Making Moviesby Dire Straits
Without second guitarist David Knopfler, Dire Straits began to move away from its roots rock origins into a jazzier variation of country-rock and singer/songwriter folk-rock. Naturally, this means that Mark Knopfler's ambitions as a songwriter are growing, as the storytelling pretensions of Making Movies indicate. Fortunately, his skills are increasing, as the lovely "Romeo and Juliet," "Tunnel of Love," and "Skateaway" indicate. And Making Movies is helped by a new wave-tinged pop production, which actually helps Knopfler's jazzy inclinations take hold. The record runs out of steam toward the end, closing with the borderline offensive "Les Boys," but the remainder of Making Movies ranks among the band's finest work.
- Release Date:
- Warner Bros / Wea
Performance CreditsDire Straits Primary Artist
John Illsley Bass,Vocals
Roy Bittan Keyboards
Mark Knopfler Guitar,Vocals
Sid McGinnis Guitar
Pick Withers Drums,Vocals
Technical CreditsJimmy Iovine Producer
Mark Knopfler Composer,Producer
Shelly Yakus Engineer
John Collis Liner Notes
Neil Terk Artwork
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This is classic Dire Straits - a very good one at that.
Dire Straits show great talent once again on their third LP ''Making Movies'' that shows these guys know their buisness. Starting with one of their best songs ''Tunnel of Love'' the perfect Rock song that, I think, makes the listener's mood rise tremendously up, and combined with the next three tracks makes you forget all the nonesense of the last track ''Les Boys'' that I still don't understand whatever crossed their mind when they put it there. The beauty of the first six songs is the huge ammount of detail put together with marvelous skill and precision, great rhythm and flawless performance. That give you not only a way out of main stream heavy Rock N' Roll that mostly gives you a head ache after some time, that album gives you, the listener, relaxation and joy and most of all gives a bunch of much better tunes to hum happily all week long. The way they've arranged the songs is also a great idea; from the best to the not-so-good. However, ''Romeo and Juliet'', the second track and one of the best Rock-Ballads ever, shows, just like in the first track, that there's no interuption between Mark's mind and whatever comes out of his guitar. I've played this album on my machine for months, and from experience the best way to capture Dire Straits' genius on any record is simply to get the best rock-loving-stereo-machine and listen to this masterpiece. There's not one reason to take off any points from that beautiful artwork.
This is a fantastic record. Although no song became a radio staple, there are some fine tunes here, particularly "Skateaway", "Solid Rock" and of course, "Romeo And Juliet". Thankfully, as only a seven track record there is no filler. If Knopfler's plan was to make songs that felt like movies, he certainly succeeded.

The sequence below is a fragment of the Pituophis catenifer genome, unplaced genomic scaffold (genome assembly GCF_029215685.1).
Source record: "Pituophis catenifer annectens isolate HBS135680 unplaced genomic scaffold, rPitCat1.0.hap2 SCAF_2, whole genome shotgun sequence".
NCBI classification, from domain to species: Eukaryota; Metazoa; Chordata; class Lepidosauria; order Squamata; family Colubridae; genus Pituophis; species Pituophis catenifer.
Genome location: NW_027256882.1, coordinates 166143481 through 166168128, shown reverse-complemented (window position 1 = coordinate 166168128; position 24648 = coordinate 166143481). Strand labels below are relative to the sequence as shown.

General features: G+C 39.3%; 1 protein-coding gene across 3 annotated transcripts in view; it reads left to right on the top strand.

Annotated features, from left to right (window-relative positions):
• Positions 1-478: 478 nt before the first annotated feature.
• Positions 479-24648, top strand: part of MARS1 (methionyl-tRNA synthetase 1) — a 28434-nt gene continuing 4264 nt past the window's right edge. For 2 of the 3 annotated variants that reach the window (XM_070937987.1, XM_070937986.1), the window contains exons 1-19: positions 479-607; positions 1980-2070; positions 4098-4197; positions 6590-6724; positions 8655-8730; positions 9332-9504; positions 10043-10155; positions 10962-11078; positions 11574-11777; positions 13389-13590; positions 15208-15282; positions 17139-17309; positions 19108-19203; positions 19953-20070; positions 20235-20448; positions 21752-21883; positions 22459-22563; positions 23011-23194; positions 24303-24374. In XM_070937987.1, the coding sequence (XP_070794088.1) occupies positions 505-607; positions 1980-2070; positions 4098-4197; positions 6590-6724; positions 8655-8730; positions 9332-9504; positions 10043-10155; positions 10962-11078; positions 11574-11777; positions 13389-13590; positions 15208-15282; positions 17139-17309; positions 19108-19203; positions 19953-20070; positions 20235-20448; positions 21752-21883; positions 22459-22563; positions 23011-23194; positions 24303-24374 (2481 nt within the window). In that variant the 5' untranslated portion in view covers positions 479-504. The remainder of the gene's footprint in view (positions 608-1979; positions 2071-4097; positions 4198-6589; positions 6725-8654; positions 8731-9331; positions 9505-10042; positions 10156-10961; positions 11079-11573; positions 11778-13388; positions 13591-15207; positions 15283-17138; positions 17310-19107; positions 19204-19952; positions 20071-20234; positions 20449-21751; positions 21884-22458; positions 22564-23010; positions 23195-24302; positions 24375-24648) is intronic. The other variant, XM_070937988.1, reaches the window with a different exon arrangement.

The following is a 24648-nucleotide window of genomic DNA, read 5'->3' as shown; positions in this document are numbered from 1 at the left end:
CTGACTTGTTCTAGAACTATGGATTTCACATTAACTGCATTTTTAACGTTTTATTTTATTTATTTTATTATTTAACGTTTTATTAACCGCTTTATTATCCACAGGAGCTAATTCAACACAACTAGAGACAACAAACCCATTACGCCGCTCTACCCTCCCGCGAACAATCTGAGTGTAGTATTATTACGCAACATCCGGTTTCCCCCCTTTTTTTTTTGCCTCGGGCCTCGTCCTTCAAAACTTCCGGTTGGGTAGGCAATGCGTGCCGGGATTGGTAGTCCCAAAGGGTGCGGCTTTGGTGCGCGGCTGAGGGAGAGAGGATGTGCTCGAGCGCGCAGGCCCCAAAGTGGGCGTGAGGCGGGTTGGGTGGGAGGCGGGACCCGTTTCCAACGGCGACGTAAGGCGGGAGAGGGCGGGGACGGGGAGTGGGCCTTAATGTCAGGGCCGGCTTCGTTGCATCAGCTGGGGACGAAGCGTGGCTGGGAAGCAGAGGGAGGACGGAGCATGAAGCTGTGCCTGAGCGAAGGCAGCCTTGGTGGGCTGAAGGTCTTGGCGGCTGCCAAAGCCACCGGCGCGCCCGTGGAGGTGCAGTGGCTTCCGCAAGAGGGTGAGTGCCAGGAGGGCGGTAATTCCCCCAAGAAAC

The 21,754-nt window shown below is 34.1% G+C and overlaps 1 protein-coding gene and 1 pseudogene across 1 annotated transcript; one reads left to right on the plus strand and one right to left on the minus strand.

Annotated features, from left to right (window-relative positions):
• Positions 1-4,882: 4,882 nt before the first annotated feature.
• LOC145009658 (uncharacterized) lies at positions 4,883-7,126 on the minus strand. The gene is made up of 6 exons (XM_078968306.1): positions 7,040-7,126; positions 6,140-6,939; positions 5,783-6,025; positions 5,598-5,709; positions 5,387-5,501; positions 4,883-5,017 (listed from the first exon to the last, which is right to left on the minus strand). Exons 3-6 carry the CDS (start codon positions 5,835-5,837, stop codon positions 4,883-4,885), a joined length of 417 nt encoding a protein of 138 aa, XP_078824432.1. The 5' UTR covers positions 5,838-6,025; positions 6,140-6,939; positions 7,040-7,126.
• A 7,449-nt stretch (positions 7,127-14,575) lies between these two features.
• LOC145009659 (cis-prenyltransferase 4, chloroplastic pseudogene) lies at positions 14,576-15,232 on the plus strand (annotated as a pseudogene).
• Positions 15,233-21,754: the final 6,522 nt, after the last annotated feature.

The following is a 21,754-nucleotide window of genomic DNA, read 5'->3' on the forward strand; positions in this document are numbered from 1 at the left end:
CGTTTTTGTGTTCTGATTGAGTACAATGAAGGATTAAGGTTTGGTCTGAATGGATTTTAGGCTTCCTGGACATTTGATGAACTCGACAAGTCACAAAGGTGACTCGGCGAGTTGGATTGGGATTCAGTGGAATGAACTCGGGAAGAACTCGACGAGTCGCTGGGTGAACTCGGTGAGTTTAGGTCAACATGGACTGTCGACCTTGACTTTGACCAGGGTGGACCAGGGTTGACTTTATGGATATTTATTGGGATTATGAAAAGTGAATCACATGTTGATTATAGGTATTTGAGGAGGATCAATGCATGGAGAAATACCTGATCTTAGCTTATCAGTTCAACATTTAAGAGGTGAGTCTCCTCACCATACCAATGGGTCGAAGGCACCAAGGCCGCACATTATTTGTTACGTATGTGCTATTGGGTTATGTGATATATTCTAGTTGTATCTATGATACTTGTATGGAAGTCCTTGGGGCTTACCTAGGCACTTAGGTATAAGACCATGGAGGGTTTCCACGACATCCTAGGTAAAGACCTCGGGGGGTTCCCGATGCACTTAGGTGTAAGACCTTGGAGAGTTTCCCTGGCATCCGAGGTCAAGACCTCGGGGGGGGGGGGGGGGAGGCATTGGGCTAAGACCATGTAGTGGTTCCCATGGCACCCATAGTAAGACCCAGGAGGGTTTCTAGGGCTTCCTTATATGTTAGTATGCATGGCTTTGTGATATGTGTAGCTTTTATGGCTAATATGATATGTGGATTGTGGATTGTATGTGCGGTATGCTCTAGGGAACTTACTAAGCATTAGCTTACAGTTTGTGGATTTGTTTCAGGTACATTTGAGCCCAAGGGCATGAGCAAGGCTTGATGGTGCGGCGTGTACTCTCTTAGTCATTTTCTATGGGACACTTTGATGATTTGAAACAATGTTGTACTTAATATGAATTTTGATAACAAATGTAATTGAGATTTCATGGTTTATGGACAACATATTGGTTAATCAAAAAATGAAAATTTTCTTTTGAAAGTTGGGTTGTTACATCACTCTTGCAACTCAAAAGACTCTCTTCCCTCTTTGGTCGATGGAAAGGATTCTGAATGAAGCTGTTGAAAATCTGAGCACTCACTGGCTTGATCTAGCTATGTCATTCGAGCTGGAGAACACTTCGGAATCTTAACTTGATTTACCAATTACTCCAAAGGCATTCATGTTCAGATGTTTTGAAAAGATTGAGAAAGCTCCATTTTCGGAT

This is a really lovely CD. I really enjoy this. I just want more and more and more of these songs Tunnel Of Love, & Expresso Love. I still recommend anyone to buy it because it is worth love and it will change your life forever. Buy it now.
Making Movies is classic rock album, and perhaps the architypical Dire Straits album. Conceived during the cacophonic era that was/is punk rock, Dire Strait's finely honed road skills are enhanced by Mark Knopfler's more orchestral approach to song writing. Vivid references to fast (Expresso Love), rollercoasting and ultimately broken romances set in a background of fairgrounds and life on the rock circuit (spanish city) are complemented by Knopfler's flawless riffs. Though the band now more than ever sound like one person, the growing use of keyboards (Alan Clark joins the band for the tour) provides the atmosphere that carries the listener effortlessly from one track to the next. The quirky but lovely 'Skateaway' sees Mark admiring the fragility and feminine mystique of a carefree girl on rollerskates, while 'Hand in Hand' ( a song he refused to play live) explores a lost love that ultimately is rationalized in 'Solid Rock' where his chosen rock and roll trade presides over the broken hearts that he once relied upon. The album gently recedes with a sarcastic portrait of a risque same sex sojourn set in a disco bar in Munich. It is more so the final (fictional) scene in a tapestry of movie clips rather than a serious jibe and features some excellently conceived folky guitar riffs that complement the otherwise rock and roll slant of Making Movies.
There was a man who lived on a ship and his name was Jacksparro but one day a girl came along and was a member of the crew and one day there was a a fight but the other team some died on Jack,s team no one got killed and Jack and MS.Swan got knocked out of the ship and they were stuck on a beach and had FUN!